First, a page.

“We hope that Congress will explore solutions to their concerns about TikTok that won’t have the effect of censoring the voices of millions of Americans,” says TikTok spokesperson Brooke Oberwetter. “The swiftest and most thorough way to address national security concerns is for CFIUS to adopt the proposed agreement that we worked with them on for nearly two years. That plan includes layers of government and independent oversight to ensure that there are no backdoors into TikTok that could be used to access data or manipulate the platform. These measures go beyond what any peer company is doing today on security.”
Over in the House, Rubio’s tough-on-tech allies just got new job titles and powers. Representatives Mike Gallagher of Wisconsin, a Republican, and Raja Krishnamoorthi of Illinois, a Democrat, are now the chair and ranking member, respectively, of the new House Select Committee on China established by Speaker Kevin McCarthy. While their new roles go beyond tech and TikTok, the two are eager to use their new perch to punish TikTok, in part, for stonewalling Congress.
“Part of the reason there’s not good data is [that] TikTok hasn’t responded to basic questions,” says Gallagher, who’s advocating for TikTok to be fully divested from ByteDance. “We’ve asked for transparency around their algorithms in general. There’s this question about how they intended to use their location tracking service that they would never really answer.”
Bipartisanship has been key to anti-TikTok efforts, but conservatives—and the GOP’s powerful messaging machine—have rallied around what, to them, is a glaring new national security threat. While US tech firms are now the punching bag for America’s right who accuse them of “censoring” them, most Republicans say this TikTok debate supersedes domestic political and corporate squabbles. They say there’s no comparing Silicon Valley to ByteDance.
“Can we just admit that the Chinese Communist Party is an adversary and Silicon Valley is not an actual adversary?” says senator Kevin Cramer of North Dakota, a Republican. “There are similar issues, but they’re not the exact same issues. The Chinese Communist Party is an adversary. Silicon Valley is an unruly child.”
Whether the fears are warranted or ungrounded, Congress isn’t even having the right debate, according to Senate Finance Committee chair Ron Wyden, a Democrat from Oregon. “Banning TikTok would be a godsend for sleazy rip-off data brokers,” the Oregon Democrat says. “TikTok is one piece of the puzzle, but don’t miss the overall challenge—because until you reign in these data brokers … you’re going to have all kinds of people’s personal data in America still on its way to China and hostile powers.”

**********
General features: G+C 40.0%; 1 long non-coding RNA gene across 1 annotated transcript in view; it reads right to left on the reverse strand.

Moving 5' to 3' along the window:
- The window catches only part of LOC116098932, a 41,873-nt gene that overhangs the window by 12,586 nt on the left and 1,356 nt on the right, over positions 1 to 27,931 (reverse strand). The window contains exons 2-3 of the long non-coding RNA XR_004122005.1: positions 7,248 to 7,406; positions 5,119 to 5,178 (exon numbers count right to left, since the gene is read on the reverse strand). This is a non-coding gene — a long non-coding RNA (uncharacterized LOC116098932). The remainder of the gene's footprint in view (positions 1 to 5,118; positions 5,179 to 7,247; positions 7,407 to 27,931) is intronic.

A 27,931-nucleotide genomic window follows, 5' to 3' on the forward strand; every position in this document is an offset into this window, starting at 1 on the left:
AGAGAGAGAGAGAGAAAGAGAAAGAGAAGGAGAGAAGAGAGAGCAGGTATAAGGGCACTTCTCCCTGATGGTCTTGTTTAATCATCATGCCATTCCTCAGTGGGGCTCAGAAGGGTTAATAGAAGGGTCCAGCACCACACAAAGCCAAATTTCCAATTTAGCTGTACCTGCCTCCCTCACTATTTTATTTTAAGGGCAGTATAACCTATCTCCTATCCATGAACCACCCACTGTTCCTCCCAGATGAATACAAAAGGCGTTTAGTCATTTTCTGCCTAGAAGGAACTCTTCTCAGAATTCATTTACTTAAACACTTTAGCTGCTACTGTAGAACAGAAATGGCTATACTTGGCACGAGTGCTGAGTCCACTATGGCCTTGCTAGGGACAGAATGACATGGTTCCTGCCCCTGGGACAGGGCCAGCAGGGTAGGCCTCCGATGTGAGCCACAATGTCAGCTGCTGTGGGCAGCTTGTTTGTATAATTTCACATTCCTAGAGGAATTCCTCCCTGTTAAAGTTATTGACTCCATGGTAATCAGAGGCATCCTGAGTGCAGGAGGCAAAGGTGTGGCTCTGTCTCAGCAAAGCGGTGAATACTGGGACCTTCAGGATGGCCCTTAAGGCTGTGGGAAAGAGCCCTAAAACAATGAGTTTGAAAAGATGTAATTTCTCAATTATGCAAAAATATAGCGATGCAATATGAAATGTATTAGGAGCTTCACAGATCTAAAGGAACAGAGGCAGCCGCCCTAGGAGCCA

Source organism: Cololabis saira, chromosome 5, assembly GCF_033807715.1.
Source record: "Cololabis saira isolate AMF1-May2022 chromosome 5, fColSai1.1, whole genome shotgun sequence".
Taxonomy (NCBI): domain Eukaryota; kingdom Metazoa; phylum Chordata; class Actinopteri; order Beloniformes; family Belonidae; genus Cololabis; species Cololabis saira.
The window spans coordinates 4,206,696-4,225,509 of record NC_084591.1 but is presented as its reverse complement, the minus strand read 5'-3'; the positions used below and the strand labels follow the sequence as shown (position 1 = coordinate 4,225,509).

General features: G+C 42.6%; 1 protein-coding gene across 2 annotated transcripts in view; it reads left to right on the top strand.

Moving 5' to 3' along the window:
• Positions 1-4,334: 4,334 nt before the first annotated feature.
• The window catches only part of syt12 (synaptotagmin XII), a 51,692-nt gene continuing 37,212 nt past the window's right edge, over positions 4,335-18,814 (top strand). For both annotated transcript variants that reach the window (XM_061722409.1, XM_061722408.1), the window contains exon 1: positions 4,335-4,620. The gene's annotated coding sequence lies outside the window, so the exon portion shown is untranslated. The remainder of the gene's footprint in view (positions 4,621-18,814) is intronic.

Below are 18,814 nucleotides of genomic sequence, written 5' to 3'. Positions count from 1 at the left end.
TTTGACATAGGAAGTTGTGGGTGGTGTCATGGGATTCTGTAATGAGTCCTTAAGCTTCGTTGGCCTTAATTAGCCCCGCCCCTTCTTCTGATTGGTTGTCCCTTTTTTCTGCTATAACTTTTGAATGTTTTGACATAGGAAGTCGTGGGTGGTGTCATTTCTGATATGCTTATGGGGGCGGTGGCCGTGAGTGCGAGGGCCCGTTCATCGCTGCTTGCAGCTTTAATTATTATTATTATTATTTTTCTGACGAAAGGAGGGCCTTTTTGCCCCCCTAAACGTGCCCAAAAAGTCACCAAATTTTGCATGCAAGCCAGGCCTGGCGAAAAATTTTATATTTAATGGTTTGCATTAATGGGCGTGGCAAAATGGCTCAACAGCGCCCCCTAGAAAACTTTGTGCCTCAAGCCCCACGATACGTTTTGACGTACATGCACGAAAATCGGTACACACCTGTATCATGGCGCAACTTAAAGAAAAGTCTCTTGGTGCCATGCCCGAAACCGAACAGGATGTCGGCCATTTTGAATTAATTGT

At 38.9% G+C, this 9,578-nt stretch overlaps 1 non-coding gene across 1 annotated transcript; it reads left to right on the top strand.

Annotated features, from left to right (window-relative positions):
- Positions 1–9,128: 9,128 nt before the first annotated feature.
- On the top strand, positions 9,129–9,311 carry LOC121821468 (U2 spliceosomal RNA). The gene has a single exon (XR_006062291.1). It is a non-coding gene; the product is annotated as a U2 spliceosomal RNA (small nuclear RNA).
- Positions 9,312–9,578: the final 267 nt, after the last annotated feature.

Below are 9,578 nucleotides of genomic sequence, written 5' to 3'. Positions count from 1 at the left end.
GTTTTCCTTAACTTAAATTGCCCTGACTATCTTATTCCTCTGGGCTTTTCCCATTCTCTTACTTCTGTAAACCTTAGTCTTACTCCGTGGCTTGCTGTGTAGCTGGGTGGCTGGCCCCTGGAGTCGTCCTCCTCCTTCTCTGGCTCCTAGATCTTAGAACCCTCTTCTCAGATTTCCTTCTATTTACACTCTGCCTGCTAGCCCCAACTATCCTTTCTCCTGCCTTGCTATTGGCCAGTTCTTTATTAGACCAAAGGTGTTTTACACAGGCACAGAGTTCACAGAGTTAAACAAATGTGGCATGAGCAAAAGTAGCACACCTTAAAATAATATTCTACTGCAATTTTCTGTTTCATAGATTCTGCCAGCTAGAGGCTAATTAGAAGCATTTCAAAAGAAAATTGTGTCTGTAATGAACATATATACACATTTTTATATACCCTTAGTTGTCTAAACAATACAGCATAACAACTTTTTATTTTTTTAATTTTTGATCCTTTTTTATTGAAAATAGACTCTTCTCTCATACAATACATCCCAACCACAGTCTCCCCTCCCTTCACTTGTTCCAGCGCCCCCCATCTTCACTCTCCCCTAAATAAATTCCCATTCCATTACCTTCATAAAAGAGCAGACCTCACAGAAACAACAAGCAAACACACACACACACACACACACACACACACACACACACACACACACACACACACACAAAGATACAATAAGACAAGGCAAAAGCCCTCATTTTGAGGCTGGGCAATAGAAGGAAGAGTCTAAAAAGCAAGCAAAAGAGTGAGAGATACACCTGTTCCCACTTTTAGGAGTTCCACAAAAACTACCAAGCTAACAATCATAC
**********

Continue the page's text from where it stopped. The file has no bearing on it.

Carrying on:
Nevertheless, bipartisan anti-TikTok energy remains palpable in DC, especially because the app is so popular, with around 113 million users in the US, according to web analytics firm Statista. And with Beijing’s proven willingness to use technology to control its own citizens, US policymakers fear the CCP will soon distort the world for millions of unsuspecting Americans.
“If you can dial these algorithms to say what kind of content [people see], it’s hugely problematic in terms of a propaganda tool,” Warner, the Senate Intelligence Committee chair, says.
Warner supports reining TikTok in, but he remains skeptical of these new efforts to outright ban the app. He’s been left holding his tongue while awaiting more detailed information and a potential policy solution from the Justice Department. It’s not an either-or, though, according to privacy advocates in Congress. While they argue TikTok is the immediate concern, they also want to regulate Silicon Valley.
“I think there’s a need for both. We still need to get a big privacy bill,” Democratic senator Maria Cantwell of Washington says.
Cantwell chairs the Senate Commerce Committee, which is where many of these bipartisan efforts have died, in part because she’s demanded a higher federal privacy standard—or at least one that doesn’t supersede stout state laws, like California’s—than Republicans have been willing to accept. She says the reason the TikTok ban sailed through in December is that the government funding bill was “held hostage over it” by the GOP.
“With Big Data, there can be abuses, and we need to rein it in. Period,” Cantwell says. “There’s just a lot more work to be done, and my colleagues have to have the same bipartisan zeal to address those issues.”